Chief Mike Acosta said, “He will be good for the community,”.
Ayala replaces Chief Mike Acosta, who has been chief since December 2009. Chief Acosta was in law enforcement since 1976, including 31 years at the Kane County Sheriff’s Department. In his tenure at the Kane County Sheriff’s Department, Acosta was Commander of KCART, which is an accident reconstruction group; Commander of the Kane County Major Crimes Task Force; Captain of Investigations; Worked with Internal Affairs; and was Commander of Administration.
Chief Acosta’s retirement date is May 14, 2016. Ayala’s first day on the job will be May 3, 2016.
IRS Urges Public to Stay Alert for Scam Phone Calls
IRS Special Edition Tax Tip 2015-18, October 21, 2015 *from the IRS website
The IRS continues to warn consumers to guard against scam phone calls from thieves intent on stealing their money or their identity. Criminals pose as the IRS to trick victims out of their money or personal information. Here are several tips to help you avoid being a victim of these scams:
- Scammers make unsolicited calls. Thieves call taxpayers claiming to be IRS officials. They demand that the victim pay a bogus tax bill. They con the victim into sending cash, usually through a prepaid debit card or wire transfer. They may also leave “urgent” callback requests through phone “robo-calls,” or via phishing email.
- Callers try to scare their victims. Many phone scams use threats to intimidate and bully a victim into paying. They may even threaten to arrest, deport or revoke the license of their victim if they don’t get the money.
- Scams use caller ID spoofing. Scammers often alter caller ID to make it look like the IRS or another agency is calling. The callers use IRS titles and fake badge numbers to appear legitimate. They may use the victim’s name, address and other personal information to make the call sound official.
- Cons try new tricks all the time. Some schemes provide an actual IRS address where they tell the victim to mail a receipt for the payment they make. Others use emails that contain a fake IRS document with a phone number or an email address for a reply. These scams often use official IRS letterhead in emails or regular mail that they send to their victims. They try these ploys to make the ruse look official.
- Scams cost victims over $23 million. The Treasury Inspector General for Tax Administration, or TIGTA, has received reports of about 736,000 scam contacts since October 2013. Nearly 4,550 victims have collectively paid over $23 million as a result of the scam.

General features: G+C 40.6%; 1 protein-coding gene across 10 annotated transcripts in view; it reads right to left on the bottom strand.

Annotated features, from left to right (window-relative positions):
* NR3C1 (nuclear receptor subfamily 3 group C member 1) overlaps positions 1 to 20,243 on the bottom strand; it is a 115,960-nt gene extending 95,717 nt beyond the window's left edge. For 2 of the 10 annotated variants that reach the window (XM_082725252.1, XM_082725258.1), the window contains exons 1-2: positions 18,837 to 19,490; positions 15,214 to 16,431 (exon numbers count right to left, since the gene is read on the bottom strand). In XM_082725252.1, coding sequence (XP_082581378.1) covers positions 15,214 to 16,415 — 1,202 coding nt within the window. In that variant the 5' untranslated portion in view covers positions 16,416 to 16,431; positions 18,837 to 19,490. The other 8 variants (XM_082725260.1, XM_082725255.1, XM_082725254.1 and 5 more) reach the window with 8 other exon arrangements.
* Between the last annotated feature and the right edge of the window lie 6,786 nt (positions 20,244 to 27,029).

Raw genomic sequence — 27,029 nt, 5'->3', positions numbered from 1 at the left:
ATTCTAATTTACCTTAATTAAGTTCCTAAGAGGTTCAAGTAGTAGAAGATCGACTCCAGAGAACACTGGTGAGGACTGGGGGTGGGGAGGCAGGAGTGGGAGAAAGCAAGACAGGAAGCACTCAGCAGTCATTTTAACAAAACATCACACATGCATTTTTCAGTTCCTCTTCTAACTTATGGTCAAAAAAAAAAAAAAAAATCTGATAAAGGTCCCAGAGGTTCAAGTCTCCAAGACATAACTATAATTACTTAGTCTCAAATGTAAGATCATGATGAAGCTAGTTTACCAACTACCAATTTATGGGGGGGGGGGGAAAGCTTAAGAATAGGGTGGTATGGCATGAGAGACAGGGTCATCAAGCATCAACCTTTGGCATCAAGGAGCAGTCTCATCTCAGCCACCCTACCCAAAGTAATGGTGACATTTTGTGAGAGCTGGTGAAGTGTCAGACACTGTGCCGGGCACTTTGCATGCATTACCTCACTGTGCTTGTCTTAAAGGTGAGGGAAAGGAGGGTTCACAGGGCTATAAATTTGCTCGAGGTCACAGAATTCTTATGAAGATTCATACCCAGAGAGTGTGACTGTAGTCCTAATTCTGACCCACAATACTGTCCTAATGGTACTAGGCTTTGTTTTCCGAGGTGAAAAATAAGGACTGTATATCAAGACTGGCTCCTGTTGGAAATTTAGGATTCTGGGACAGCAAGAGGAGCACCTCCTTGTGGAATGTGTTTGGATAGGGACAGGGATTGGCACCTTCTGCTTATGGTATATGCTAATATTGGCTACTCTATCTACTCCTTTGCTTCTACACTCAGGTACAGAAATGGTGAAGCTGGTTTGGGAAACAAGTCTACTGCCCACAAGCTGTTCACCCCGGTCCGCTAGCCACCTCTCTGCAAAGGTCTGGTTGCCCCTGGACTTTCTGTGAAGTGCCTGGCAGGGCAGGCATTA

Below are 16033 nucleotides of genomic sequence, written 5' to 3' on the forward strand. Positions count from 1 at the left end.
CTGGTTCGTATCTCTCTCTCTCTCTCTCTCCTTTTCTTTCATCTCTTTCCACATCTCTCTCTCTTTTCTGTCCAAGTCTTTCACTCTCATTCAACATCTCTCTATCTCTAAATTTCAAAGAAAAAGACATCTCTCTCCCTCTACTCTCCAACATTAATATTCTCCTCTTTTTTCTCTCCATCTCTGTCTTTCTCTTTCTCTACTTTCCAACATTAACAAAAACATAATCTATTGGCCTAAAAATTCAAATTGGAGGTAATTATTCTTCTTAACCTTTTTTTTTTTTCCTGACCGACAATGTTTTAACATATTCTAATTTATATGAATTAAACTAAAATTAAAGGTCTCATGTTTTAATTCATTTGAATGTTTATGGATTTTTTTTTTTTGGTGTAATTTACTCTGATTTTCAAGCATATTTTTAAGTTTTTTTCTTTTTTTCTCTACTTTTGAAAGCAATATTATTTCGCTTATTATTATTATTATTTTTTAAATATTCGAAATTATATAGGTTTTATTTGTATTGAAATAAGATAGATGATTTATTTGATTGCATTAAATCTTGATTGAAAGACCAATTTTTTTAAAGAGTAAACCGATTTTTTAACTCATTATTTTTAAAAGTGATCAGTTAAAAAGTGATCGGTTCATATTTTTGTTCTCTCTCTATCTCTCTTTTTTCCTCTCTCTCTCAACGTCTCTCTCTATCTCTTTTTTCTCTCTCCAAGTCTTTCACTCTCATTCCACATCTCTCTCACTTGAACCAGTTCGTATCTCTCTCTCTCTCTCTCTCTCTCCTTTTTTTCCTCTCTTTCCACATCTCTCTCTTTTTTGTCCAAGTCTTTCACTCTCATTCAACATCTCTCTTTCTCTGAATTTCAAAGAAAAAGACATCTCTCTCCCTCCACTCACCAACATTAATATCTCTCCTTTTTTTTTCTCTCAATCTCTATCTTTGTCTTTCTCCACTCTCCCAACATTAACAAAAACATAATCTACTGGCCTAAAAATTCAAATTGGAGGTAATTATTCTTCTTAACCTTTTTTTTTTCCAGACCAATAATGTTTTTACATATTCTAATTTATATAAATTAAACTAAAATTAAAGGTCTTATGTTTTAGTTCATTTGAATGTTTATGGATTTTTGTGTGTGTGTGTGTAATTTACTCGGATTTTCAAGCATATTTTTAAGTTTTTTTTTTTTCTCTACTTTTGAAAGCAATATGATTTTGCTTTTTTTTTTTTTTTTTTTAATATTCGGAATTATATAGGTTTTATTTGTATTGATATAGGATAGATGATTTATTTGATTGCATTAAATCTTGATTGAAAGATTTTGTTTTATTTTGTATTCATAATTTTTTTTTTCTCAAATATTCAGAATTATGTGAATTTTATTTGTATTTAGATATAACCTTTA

The IRS will not:
- Call you to demand immediate payment. The IRS will not call you if you owe taxes without first sending you a bill in the mail.
- Demand that you pay taxes and not allow you to question or appeal the amount you owe.
- Require that you pay your taxes a certain way. For instance, require that you pay with a prepaid debit card.
- Ask for your credit or debit card numbers over the phone.
- Threaten to bring in police or other agencies to arrest you for not paying.
If you don’t owe taxes, or have no reason to think that you do:
- Do not give out any information. Hang up immediately.
- Contact TIGTA to report the call. Use their “IRS Impersonation Scam Reporting” web page. You can also call 800-366-4484.
- Report it to the Federal Trade Commission. Use the “FTC Complaint Assistant” on FTC.gov. Please add “IRS Telephone Scam” in the notes.
If you know you owe, or think you may owe tax:
- Call the IRS at 800-829-1040. IRS workers can help you.
Phone scams first tried to sting older people, new immigrants to the U.S. and those who speak English as a second language. Now the crooks try to swindle just about anyone. And they’ve ripped-off people in every state in the nation.
Stay alert to scams that use the IRS as a lure. Tax scams can happen any time of year, not just at tax time. For more, visit “Tax Scams and Consumer Alerts” on IRS.gov.
Each and every taxpayer has a set of fundamental rights they should be aware of when dealing with the IRS. These are your Taxpayer Bill of Rights. Explore your rights and our obligations to protect them on IRS.gov.
If you were wondering if recycling is worth the effort, read the article in Kane County Connects about this very issue. Spoiler Alert: The answer from Kane County Recycling Coordinator Jennifer Jarland is YES, it is worth the effort.